Tuesday, February 22, 2011

The VFX Predictinator, 83rd Academy Awards Edition

Last May, when the Academy finally expanded the number of nominees for the visual effects Oscar from three to five, I wrote this:
And what will this mean to The VFX Predictinator, our totally awesome formula that accurately predicted the visual effects Oscar winner across 21 years? It will require a serious overhaul, since many of the formulas are dependent on the assumption of three nominees. More likely than not, we'll have to come up with an all-new formula.

My lovely wife, who essentially initiated The VFX Predictinator project, re-examined the data and determined that it would be fairly easy to tweak the formula and treat the data in essentially the same way as did the original formula. Certain multipliers were adjusted for five nominees and other relative formulas were also updated so that the weighting of various criteria would match the original formula. Ultimately, the updated Predictinator behaves in essentially the same way as the old one.

As we learned in January, the nominees for the visual effects Oscar for the 83rd Academy Awards are "Alice In Wonderland," "Harry Potter and the Deathly Hallows Part 1," "Hereafter," "Inception" and "Iron Man 2." And here is the data for these nominees:

And if you're not interested in squinting at the final scores, here they are:
  • 7.54 Inception
  • 4.68 Harry Potter 7.1
  • 3.96 Alice in Wonderland
  • 3.58 Iron Man 2
  • 2.39 Hereafter
The formula that has accurately predicted the winner of the Oscar for 21 years straight is calling for an overwhelming victory for Christopher Nolan's "Inception." Its strengths were undoubtedly its critical acclaim, with the highest Tomatometer rating of all five films, and its eight staggering Academy Award nominations (scoring it two points), while the other four nominees earning zero points for Oscar nominations, since none of the films earned over three nominations.

"Potter," "Alice" and "Iron Man 2" all had similar numbers, with nearly identical box office earnings, but "Potter" and "Iron Man 2" lost points for being sequels. Both "Hereafter" and "Alice" suffered with poor critical acclaim, and "Hereafter's" box office, relative to the other blockbusters, gave the Clint Eastwood film no advantage. "Potter"'s second place score was earned with its late release date, coming to theaters in November (earning it a huge point).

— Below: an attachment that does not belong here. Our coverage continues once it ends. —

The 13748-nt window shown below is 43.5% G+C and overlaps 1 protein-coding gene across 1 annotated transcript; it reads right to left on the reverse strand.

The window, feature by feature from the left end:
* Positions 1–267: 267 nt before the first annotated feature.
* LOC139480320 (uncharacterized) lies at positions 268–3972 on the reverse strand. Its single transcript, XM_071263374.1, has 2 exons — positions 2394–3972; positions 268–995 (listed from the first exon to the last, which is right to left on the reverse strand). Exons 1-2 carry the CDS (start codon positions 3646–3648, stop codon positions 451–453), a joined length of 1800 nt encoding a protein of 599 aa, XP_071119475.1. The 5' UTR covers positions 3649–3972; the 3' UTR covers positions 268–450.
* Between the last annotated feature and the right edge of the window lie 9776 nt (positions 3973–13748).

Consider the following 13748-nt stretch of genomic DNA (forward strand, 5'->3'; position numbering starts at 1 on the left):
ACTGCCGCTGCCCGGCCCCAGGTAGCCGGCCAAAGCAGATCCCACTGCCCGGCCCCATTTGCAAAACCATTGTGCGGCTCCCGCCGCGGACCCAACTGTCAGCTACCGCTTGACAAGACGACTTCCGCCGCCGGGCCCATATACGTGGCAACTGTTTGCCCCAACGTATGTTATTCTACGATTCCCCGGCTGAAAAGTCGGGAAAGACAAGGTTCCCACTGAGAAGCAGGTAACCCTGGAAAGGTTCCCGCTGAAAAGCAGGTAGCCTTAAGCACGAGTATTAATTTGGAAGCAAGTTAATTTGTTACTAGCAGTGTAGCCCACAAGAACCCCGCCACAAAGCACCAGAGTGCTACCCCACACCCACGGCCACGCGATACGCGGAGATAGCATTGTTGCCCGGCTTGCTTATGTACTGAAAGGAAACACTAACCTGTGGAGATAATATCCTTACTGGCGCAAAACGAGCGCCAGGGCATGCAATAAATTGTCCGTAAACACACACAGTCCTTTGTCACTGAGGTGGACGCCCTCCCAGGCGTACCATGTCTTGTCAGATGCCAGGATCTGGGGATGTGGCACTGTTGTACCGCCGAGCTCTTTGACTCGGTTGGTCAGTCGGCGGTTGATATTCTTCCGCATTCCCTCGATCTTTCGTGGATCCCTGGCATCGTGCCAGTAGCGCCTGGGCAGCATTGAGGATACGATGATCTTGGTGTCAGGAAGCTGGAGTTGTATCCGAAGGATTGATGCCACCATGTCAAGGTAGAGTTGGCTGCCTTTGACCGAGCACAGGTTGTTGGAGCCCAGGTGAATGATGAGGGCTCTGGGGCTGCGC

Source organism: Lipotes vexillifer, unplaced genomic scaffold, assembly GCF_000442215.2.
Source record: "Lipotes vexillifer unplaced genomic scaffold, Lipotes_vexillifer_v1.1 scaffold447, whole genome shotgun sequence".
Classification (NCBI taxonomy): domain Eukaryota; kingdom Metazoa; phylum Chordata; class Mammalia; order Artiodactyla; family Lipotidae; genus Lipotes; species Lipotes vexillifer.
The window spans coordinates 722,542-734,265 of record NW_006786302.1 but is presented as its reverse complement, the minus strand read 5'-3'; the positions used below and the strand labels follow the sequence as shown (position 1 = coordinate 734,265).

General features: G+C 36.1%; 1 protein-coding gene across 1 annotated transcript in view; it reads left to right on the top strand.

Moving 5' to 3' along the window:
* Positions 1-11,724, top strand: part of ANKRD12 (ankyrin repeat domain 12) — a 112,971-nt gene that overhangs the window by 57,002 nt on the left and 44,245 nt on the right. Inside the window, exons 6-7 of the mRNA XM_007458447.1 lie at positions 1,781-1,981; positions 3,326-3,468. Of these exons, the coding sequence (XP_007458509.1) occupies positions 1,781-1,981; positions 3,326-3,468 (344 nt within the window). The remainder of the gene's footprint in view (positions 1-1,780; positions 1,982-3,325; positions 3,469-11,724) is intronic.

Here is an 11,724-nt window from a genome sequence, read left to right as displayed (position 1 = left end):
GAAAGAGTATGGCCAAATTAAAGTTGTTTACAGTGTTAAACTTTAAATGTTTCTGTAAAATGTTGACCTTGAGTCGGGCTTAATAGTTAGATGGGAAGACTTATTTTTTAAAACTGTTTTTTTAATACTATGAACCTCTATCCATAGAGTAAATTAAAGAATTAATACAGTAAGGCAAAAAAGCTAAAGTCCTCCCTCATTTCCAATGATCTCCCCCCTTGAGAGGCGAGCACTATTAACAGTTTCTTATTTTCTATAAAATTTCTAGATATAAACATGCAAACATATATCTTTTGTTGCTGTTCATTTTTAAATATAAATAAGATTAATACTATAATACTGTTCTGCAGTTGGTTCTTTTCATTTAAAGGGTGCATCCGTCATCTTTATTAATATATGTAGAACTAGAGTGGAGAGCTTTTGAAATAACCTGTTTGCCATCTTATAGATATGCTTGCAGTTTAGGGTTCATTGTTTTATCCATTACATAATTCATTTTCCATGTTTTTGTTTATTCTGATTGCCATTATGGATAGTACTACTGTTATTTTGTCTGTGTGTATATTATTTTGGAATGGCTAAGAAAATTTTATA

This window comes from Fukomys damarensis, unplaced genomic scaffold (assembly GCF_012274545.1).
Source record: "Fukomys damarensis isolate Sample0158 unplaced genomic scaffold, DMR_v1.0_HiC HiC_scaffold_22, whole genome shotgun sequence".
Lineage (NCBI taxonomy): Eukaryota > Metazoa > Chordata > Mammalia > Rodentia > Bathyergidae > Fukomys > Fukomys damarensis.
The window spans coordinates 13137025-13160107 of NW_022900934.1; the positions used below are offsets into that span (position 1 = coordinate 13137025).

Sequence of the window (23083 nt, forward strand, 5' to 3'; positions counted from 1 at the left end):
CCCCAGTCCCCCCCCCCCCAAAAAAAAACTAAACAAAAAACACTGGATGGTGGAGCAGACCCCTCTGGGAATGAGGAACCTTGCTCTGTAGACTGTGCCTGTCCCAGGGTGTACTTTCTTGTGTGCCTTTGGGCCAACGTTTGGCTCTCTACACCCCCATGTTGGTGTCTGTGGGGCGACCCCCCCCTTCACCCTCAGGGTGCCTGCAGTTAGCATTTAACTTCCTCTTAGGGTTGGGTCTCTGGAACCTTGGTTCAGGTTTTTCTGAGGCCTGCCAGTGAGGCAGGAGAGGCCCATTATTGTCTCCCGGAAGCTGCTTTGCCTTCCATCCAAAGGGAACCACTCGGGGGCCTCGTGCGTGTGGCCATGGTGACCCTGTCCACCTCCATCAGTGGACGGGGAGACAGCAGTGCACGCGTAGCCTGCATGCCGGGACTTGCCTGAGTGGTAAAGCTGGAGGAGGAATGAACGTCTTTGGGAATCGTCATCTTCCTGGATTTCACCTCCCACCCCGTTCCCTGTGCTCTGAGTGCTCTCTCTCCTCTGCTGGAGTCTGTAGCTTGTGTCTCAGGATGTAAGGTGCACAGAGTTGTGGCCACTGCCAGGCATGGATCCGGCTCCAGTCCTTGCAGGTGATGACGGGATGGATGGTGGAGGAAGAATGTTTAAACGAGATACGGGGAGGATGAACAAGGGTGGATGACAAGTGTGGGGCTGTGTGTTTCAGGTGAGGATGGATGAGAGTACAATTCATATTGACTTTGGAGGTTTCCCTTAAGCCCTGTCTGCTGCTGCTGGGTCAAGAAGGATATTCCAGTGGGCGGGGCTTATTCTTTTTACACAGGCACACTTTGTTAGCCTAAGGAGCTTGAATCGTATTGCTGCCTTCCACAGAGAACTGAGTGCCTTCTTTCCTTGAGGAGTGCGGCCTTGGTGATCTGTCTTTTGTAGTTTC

Amazingly, this years' crop of nominees featured very little organic creature work. Only "Alice" qualified in the criteria of "Primary VFX Are Creatures," and also picked up more points with all of the facial animation featured in the film. With only 1/5 films heavily featuring character animation, the 2011 nominees are a bit of an anomaly, since regularly, most races include 2/3 or 3/3 films featuring character animation. Even with "Alice" earning these critical points for character animation, it still wasn't enough to topple "Inception"'s gargantuan point count. In fact, even if every other film earned those character animation points, it wouldn't have been enough to beat "Inception's" score.

So we shall see if The Predictinator can live again. If we're dead wrong, we'll have to determine how we screwed up, and perhaps, come up with a Predictinator 2.0 (for this new world order of five visual effects nominees), which will evolve over time. That would be unfortunate and, quite frankly, boring, since it feels quite gratifying to have a solid, mature algorithm to predict the winner of the visual effects Oscar. Starting over and patiently waiting year after year, nursing the formula back to health. Naah, we don't want to do that.

We'll know in just a few days, when the winners of the 83rd Academy Awards are announced February 27, 2011.


Akira said...

It worked!!

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